I Want My Hat Back by Jon Klassen is truly a book for all ages.
The author-artist’s background as an animator informs his pacing and the subtle adjustments in the expressions of his animal characters. As the story progresses, Klassen demonstrates what the slightest shift of the shape of the eyes or a change in posture can do to convey his character's mood. When the bear realizes, “I HAVE SEEN MY HAT,” he literally sees red. He appears on a tomato-colored page that infuses his fur. His anger emanates from the pages.
Rereading the book helps youngest readers to pick out the early clues as to the culprit that took the bear’s hat. Older readers will appreciate the minimalist approach Klassen brings to the pictures—a tuft of grass here, a rock there—that keep the focus on the bear’s internal life. If youngest children are not ready to imagine a worst-case scenario, Klassen allows them room to think the thief simply got away.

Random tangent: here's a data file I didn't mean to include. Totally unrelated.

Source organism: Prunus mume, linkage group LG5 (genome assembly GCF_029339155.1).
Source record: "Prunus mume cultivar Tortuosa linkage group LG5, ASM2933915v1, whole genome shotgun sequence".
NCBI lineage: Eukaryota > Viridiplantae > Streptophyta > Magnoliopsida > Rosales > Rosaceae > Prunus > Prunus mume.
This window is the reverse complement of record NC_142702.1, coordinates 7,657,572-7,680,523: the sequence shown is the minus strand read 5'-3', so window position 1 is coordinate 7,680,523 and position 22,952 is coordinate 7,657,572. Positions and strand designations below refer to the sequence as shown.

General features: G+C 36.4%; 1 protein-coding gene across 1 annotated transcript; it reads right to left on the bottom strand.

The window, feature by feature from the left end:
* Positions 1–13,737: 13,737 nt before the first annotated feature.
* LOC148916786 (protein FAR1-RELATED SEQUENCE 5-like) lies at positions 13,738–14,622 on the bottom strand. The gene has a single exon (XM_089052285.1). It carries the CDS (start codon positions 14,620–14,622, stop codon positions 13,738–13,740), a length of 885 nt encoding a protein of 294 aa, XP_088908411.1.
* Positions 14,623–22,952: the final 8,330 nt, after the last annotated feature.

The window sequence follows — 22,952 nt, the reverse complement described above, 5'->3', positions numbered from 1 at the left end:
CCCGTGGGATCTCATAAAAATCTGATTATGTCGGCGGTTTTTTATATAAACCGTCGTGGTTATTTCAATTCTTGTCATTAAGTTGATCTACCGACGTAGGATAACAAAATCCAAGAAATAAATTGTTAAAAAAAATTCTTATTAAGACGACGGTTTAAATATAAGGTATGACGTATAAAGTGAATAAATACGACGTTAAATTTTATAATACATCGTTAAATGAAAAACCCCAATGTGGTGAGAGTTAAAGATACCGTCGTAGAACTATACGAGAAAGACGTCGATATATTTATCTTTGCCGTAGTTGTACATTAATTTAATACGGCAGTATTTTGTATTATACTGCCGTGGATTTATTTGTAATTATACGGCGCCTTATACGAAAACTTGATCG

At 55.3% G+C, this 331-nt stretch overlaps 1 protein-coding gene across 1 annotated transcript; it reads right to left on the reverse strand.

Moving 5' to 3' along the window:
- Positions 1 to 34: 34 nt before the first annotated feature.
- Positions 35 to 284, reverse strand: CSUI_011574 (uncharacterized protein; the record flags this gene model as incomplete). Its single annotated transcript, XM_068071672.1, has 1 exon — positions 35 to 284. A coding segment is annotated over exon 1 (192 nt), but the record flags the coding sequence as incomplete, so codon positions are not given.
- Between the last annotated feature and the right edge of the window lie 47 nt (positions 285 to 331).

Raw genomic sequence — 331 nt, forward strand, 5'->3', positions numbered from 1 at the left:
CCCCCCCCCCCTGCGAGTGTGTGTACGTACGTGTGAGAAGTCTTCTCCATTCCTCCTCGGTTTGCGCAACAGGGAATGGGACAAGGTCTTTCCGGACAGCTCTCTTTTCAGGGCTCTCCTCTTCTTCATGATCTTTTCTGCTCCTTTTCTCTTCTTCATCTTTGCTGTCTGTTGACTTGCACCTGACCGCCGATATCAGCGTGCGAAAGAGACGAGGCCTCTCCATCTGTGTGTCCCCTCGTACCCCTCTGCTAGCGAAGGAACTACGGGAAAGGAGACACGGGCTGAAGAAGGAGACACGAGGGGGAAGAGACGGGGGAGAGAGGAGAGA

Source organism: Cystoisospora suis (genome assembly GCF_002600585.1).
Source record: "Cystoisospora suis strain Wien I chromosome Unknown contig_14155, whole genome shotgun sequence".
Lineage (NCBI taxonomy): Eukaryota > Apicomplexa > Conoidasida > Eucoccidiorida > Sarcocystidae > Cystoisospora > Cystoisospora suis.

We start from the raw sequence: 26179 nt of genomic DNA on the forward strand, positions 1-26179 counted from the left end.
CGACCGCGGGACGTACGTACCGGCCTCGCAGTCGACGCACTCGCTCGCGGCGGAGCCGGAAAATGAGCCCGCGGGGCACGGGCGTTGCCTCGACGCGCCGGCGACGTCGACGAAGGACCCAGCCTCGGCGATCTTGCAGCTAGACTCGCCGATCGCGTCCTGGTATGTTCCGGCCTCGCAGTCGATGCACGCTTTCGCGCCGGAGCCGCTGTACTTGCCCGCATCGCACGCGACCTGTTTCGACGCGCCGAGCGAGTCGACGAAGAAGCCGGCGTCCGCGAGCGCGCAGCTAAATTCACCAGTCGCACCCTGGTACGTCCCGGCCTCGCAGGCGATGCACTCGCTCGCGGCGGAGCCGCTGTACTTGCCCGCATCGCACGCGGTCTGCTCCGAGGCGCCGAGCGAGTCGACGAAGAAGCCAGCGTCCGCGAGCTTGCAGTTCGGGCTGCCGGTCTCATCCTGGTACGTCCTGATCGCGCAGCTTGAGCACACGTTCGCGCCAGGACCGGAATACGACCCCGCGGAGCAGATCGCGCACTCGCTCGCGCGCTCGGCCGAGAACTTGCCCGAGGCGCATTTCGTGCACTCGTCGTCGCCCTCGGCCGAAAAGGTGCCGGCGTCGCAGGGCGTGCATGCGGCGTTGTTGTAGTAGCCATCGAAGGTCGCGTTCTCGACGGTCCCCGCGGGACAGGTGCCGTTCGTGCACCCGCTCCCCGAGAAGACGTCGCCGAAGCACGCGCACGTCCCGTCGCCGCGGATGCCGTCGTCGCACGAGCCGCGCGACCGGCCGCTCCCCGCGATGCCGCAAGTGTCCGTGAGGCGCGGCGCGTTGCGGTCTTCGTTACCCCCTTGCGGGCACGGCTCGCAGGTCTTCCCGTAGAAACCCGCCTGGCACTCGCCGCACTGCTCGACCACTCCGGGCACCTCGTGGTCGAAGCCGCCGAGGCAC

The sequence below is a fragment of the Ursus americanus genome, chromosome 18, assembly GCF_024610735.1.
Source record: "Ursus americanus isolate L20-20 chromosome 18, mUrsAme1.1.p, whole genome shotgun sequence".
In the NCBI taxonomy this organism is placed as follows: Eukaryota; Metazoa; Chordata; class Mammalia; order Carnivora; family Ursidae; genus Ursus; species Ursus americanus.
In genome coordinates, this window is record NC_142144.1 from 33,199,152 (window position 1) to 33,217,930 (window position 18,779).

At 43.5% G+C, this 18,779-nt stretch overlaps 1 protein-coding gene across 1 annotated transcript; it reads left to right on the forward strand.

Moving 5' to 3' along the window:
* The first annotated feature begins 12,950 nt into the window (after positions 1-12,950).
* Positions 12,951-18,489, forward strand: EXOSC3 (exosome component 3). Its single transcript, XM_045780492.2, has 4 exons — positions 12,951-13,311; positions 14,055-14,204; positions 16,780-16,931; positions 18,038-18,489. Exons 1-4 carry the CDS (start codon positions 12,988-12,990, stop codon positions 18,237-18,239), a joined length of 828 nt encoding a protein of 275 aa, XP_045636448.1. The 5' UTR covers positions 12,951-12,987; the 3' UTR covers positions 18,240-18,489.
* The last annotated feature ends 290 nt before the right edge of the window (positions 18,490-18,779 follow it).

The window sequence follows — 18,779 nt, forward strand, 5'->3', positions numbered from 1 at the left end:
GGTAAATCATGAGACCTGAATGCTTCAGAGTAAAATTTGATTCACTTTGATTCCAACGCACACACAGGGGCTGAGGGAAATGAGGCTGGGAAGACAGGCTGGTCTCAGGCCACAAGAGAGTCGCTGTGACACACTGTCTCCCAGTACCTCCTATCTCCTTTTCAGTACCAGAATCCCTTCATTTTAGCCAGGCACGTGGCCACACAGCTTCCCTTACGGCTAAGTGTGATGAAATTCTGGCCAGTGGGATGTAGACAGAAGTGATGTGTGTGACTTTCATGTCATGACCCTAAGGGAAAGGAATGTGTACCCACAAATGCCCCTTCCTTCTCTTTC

Here the spare scenery serves Klassen’s story well—children can see what they’re ready to see and “get" what they’re ready to get. The important thing, in the end, is Bear gets his hat back. Right?